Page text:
Review: Correct. In the sharp correction in February, we saw a number of research reports published telling investors to "SELL EVERYTHING". That kind of headline does indeed make managing money difficult! However, we maintained our view that the global economy was not broken, and that another financial crisis was not heading our way – and now, at the end of the year, have been rewarded for that conviction. 

Looking in more detail at the various regions:

US Dollar strength wanes. A non-consensus view– we don’t believe that US rate hikes will lead to a sustained rally in the US Dollar throughout 2016. Since mid-2014, the US Dollar Index, which compares US Dollar to a broad basket of global currencies, has rallied 20% - we believe this has been in anticipation of the Fed finally beginning to increase rates. With that occasion behind us (finally), the catalysts for a further rise in value are limited. The US Dollar is likely to move sideways to down against the Euro throughout the next twelve months – reversing the trend of the past year or so.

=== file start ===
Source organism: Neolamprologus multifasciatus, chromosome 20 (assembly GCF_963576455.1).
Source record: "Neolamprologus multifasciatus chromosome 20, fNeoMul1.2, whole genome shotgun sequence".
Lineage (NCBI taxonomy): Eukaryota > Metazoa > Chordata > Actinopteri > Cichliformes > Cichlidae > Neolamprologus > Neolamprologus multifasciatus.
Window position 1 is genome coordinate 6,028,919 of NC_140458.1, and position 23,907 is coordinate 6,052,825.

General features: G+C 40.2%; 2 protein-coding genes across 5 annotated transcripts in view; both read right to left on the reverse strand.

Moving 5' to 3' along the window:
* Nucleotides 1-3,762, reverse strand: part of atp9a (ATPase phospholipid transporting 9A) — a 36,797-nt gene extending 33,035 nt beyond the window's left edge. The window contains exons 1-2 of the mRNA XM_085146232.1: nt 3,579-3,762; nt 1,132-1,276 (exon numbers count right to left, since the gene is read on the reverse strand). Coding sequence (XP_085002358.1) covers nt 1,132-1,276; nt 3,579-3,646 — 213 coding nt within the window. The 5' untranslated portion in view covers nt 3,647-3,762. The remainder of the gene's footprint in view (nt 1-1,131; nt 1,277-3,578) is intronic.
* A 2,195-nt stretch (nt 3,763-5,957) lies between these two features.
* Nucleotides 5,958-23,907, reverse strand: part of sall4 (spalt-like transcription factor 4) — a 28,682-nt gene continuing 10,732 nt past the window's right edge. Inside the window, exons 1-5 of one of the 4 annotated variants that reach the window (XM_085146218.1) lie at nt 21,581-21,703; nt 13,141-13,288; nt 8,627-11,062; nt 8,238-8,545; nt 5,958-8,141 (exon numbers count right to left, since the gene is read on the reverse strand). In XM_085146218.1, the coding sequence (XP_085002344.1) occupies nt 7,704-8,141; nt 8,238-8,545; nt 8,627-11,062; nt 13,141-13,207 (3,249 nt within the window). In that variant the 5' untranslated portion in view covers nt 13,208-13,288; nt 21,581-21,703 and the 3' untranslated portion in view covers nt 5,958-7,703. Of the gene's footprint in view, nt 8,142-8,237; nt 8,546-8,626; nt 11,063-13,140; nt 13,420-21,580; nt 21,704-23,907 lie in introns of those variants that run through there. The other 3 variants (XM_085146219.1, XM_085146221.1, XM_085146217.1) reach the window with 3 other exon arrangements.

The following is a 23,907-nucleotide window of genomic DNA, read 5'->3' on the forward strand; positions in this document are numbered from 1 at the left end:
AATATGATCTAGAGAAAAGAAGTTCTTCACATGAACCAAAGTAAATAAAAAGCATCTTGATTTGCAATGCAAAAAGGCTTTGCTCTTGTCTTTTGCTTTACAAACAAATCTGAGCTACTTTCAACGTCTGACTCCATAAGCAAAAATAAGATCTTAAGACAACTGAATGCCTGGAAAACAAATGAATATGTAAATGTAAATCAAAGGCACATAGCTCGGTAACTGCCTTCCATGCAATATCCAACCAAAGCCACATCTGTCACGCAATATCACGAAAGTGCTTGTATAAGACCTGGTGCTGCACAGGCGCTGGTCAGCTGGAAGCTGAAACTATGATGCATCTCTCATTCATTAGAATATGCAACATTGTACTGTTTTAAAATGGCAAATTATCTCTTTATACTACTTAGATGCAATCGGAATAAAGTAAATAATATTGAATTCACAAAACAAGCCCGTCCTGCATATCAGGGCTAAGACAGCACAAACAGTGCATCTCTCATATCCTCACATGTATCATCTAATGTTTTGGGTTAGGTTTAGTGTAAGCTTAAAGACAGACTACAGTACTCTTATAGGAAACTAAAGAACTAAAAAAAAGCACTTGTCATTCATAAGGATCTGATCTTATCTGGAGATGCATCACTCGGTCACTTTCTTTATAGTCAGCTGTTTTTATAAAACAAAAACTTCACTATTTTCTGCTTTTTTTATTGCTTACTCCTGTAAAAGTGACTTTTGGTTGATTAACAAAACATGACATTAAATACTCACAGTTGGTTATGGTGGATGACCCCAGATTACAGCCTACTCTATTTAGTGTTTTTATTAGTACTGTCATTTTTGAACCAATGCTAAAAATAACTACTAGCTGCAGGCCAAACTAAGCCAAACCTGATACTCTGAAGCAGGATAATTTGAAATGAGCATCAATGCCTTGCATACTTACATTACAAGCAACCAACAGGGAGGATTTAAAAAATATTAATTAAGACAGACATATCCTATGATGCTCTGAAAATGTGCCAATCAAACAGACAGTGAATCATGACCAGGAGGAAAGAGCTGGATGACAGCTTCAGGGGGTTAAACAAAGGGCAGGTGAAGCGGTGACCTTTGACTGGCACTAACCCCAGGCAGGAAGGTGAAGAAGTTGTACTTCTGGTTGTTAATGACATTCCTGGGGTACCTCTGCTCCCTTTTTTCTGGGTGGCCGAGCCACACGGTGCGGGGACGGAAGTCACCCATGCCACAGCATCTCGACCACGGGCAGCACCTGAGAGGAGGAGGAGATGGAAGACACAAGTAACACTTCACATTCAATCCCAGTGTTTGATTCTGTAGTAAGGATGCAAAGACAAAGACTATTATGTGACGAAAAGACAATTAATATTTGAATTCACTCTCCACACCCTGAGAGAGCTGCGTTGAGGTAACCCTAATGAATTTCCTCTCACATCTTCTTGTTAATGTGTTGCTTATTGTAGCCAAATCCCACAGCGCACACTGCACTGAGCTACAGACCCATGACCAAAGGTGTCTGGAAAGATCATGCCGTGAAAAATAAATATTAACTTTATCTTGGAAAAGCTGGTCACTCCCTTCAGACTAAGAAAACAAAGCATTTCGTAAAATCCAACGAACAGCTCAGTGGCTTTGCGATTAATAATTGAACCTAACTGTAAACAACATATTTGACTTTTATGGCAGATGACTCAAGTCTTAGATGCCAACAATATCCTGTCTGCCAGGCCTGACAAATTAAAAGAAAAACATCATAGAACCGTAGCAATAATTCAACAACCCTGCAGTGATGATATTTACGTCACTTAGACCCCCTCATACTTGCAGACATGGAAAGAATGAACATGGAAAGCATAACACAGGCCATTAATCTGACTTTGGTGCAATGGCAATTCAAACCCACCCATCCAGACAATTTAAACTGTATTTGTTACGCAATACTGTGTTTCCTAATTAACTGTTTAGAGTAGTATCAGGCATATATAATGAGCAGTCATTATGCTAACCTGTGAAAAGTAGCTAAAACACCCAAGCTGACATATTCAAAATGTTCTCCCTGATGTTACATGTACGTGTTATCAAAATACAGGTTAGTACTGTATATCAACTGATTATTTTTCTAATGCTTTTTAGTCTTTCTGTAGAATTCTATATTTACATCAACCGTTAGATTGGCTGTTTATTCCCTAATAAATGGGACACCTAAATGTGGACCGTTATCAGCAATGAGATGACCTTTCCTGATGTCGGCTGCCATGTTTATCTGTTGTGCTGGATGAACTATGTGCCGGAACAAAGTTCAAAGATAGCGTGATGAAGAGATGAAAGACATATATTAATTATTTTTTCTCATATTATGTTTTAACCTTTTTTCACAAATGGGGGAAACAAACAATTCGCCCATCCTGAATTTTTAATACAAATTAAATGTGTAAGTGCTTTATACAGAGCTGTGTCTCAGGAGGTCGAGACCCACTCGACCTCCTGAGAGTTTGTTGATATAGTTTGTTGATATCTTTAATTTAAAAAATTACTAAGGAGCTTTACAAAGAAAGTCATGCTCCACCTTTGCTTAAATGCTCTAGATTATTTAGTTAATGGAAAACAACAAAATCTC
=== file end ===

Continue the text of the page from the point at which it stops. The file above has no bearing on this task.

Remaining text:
Review: Incorrect. For the first part of the year, the Dollar traded broadly sideways vs. both Sterling and a basket of its trading peers. Firstly Brexit caused a sharp fall in the value of Sterling, and then the increasing likelihood of a rate rise in the US saw US Dollar strength vs. almost every other currency. We end the year with the US Dollar stronger by 3% against a global basket, and up by over 15% compared to the Pound.

Markets keep faith with Janet Yellen. The 0.25% December rate rise was incredibly well managed – with no savage market reaction in either direction. We expect that Ms Yellen will take heart from this successful guidance approach, and keep the information flow coming throughout the year.